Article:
In my last writing tip post, my final point suggested increasing your reading level to improve your writing, even if your writing level never went above the recommended 8th grade level. This week, I’m going to look at ways you can actually do just that. And the easiest way of doing that is by varying your reading diet.
We all know you need several helpings of vegetables per day to day healthy. Humans cannot live on pizza and avocado toast alone. Well, you could, but you wouldn’t be very healthy after a while. So, why would you keep your brain on a steady diet of online articles and read nothing else?
A blog post on Content Writing Jobs goes into more detail about why we should read every single day and says that reading is the best investment you can make in your life. I couldn’t agree more. But then, I’m a bookworm, so it’s advice I’m more than happy to take.
There are good ways of going about making that investment, however, that the blog post does not mention. Given that this is a blog mostly concerned with classical literature, yes I will tout the benefits of classic literature once again.
But, I have a few more thoughts too. Ones which I’m sure will appeal to even the most die-hard non-reader out there.
Read more than one genre.
If you’re like most of us, you read mostly based upon your Google Search, your social media alerts, or your favorite news outlet. When was the last time you actually stepped outside of that narrow field, however?
There are tons of genres out there for you to explore. A look into Amazon’s Kindle store will have dozens, if not hundreds, of subgenres in both fiction and nonfiction, which didn’t exist 10 years ago. So, why are you stuck reading only one or two?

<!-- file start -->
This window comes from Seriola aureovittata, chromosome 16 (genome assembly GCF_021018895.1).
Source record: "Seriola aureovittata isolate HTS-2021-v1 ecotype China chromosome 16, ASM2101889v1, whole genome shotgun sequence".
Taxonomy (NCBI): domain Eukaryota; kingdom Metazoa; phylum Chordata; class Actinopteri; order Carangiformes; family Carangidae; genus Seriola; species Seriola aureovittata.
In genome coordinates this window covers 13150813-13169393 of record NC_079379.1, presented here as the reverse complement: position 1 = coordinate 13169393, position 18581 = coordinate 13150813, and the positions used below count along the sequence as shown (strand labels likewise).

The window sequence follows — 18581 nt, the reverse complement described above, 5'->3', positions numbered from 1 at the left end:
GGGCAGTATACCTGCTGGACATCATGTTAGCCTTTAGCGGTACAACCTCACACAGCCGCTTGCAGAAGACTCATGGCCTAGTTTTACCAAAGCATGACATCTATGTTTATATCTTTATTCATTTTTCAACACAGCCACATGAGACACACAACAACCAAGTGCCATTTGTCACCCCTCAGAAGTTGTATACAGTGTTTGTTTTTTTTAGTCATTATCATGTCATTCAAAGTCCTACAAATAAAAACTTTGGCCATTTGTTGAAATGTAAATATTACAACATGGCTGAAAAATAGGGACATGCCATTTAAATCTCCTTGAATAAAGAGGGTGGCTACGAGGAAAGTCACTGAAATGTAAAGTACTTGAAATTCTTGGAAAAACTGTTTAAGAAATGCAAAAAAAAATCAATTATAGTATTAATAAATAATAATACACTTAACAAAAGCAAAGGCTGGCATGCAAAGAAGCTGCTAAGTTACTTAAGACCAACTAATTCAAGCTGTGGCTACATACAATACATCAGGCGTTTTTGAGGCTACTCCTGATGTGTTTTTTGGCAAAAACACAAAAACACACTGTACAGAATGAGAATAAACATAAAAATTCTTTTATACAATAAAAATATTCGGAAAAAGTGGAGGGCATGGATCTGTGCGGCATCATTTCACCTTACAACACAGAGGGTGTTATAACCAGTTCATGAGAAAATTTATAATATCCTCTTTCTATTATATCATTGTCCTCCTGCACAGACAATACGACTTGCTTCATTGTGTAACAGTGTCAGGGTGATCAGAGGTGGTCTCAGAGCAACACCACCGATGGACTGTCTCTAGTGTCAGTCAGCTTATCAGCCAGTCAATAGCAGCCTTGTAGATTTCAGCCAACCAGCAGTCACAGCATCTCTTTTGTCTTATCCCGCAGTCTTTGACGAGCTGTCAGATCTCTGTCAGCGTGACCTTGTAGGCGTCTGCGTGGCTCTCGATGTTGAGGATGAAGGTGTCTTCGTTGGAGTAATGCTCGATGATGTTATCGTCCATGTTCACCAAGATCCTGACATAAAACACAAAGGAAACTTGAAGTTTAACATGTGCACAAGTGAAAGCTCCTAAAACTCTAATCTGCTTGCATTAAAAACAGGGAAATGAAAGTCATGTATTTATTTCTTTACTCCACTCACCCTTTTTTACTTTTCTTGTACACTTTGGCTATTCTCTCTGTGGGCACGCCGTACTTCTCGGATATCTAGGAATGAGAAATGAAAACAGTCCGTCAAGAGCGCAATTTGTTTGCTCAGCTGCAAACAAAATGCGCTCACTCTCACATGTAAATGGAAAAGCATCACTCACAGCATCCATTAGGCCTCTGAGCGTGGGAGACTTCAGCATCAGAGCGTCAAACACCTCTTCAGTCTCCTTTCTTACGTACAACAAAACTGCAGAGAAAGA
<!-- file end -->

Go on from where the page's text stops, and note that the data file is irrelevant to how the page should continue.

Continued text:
I get it, you like a specific type of book, a specific online publication, or you only want to read things you think apply to the events of today. Or, you’re too tired to think about reading anything but that one source that’s like chicken noodle soup when you have a terrible cold.
But you must read more than the news of the day to get a full picture of the world and of your place in it. So, pick up a history book—my recommendation would be one of Dan Jones’ books on Medieval England—and learn something you think is irrelevant. Because chances are, it’s more relevant than you think it.
Reading blogs, news articles, and special interest pieces on the internet is a fantastic way of staying up to date with what’s happening in the world and in your field of interest. But it’s very limiting. It’s more limiting than, say, reading The Count of Monte Cristo and researching the Carolingian and Merovingian kings because they’re referenced in the text.
By the way, that actually happened to an acquaintance of mine. And I promptly recommended they read Song of Roland and Poem of the Cid as their next great literary adventure.
Read works from different time periods.
It’s tempting to go with the most prevalent which, if you look at any Goodreads list, spans from the Victorian Era to the present time and very little else. Except, of course, for Jane Austen and William Shakespeare.
But if you only go with what’s being published now, or even in the past 100 years, you are ignoring thousands of years of history not only in the Western civilization but in the rest of the world too. Thanks to databases like Project Gutenberg and big-name publishing houses like Penguin, you can pick up anything from The Tales of Genji to The Upanishads.
There is more out there than the latest bestseller. Or the tired out realism of Hemmingway and Steinbeck.
Reading older works of literature is an education just in how many ways you can write a sentence or narrative. It challenges you to use your problem-solving ability and your comprehension and that is only good for you in the long run. This, of course, helps keep your brain young and can help prevent cognitive decline.
Just remember to take yourself out of the 21st century for a moment and meet these works on their own terms. Dante’s Divine Comedy after all is both allegory and reality, but you have to see both to come to an understanding of it. If you go in and expecting women’s rights or picture-perfect morality, prepare to be sorely disappointed.